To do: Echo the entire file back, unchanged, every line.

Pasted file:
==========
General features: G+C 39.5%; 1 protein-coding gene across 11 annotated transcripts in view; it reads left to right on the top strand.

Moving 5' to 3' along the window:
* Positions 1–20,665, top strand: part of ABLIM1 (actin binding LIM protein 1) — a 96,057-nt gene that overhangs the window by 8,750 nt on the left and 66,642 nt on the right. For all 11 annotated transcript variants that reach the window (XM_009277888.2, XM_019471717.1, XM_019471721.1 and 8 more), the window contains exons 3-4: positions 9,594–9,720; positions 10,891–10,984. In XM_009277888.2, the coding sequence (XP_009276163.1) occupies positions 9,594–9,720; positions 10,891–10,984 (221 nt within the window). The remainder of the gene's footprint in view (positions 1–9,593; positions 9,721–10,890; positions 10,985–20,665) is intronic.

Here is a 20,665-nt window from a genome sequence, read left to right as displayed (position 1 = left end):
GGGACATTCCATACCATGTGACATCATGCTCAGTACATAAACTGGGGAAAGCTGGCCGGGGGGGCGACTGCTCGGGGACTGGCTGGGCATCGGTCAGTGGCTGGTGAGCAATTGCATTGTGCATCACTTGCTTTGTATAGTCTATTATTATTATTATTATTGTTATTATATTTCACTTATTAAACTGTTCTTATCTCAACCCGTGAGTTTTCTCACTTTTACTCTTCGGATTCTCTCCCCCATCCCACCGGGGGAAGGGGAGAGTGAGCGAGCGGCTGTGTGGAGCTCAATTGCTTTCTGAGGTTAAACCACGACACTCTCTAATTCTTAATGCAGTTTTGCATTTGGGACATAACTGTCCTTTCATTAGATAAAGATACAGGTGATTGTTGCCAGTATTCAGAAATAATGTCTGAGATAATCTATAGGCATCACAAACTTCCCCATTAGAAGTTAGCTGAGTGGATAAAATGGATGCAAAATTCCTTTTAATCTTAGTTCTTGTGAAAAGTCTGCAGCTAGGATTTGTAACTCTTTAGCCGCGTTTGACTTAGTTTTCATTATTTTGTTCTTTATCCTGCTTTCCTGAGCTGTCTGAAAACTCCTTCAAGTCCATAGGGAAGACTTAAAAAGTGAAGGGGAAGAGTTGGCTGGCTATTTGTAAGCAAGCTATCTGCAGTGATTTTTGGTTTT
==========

General features: G+C 39.5%; 1 protein-coding gene across 11 annotated transcripts in view; it reads left to right on the top strand.

Moving 5' to 3' along the window:
* Positions 1–20,665, top strand: part of ABLIM1 (actin binding LIM protein 1) — a 96,057-nt gene that overhangs the window by 8,750 nt on the left and 66,642 nt on the right. For all 11 annotated transcript variants that reach the window (XM_009277888.2, XM_019471717.1, XM_019471721.1 and 8 more), the window contains exons 3-4: positions 9,594–9,720; positions 10,891–10,984. In XM_009277888.2, the coding sequence (XP_009276163.1) occupies positions 9,594–9,720; positions 10,891–10,984 (221 nt within the window). The remainder of the gene's footprint in view (positions 1–9,593; positions 9,721–10,890; positions 10,985–20,665) is intronic.

Here is a 20,665-nt window from a genome sequence, read left to right as displayed (position 1 = left end):
GGGACATTCCATACCATGTGACATCATGCTCAGTACATAAACTGGGGAAAGCTGGCCGGGGGGGCGACTGCTCGGGGACTGGCTGGGCATCGGTCAGTGGCTGGTGAGCAATTGCATTGTGCATCACTTGCTTTGTATAGTCTATTATTATTATTATTATTGTTATTATATTTCACTTATTAAACTGTTCTTATCTCAACCCGTGAGTTTTCTCACTTTTACTCTTCGGATTCTCTCCCCCATCCCACCGGGGGAAGGGGAGAGTGAGCGAGCGGCTGTGTGGAGCTCAATTGCTTTCTGAGGTTAAACCACGACACTCTCTAATTCTTAATGCAGTTTTGCATTTGGGACATAACTGTCCTTTCATTAGATAAAGATACAGGTGATTGTTGCCAGTATTCAGAAATAATGTCTGAGATAATCTATAGGCATCACAAACTTCCCCATTAGAAGTTAGCTGAGTGGATAAAATGGATGCAAAATTCCTTTTAATCTTAGTTCTTGTGAAAAGTCTGCAGCTAGGATTTGTAACTCTTTAGCCGCGTTTGACTTAGTTTTCATTATTTTGTTCTTTATCCTGCTTTCCTGAGCTGTCTGAAAACTCCTTCAAGTCCATAGGGAAGACTTAAAAAGTGAAGGGGAAGAGTTGGCTGGCTATTTGTAAGCAAGCTATCTGCAGTGATTTTTGGTTTT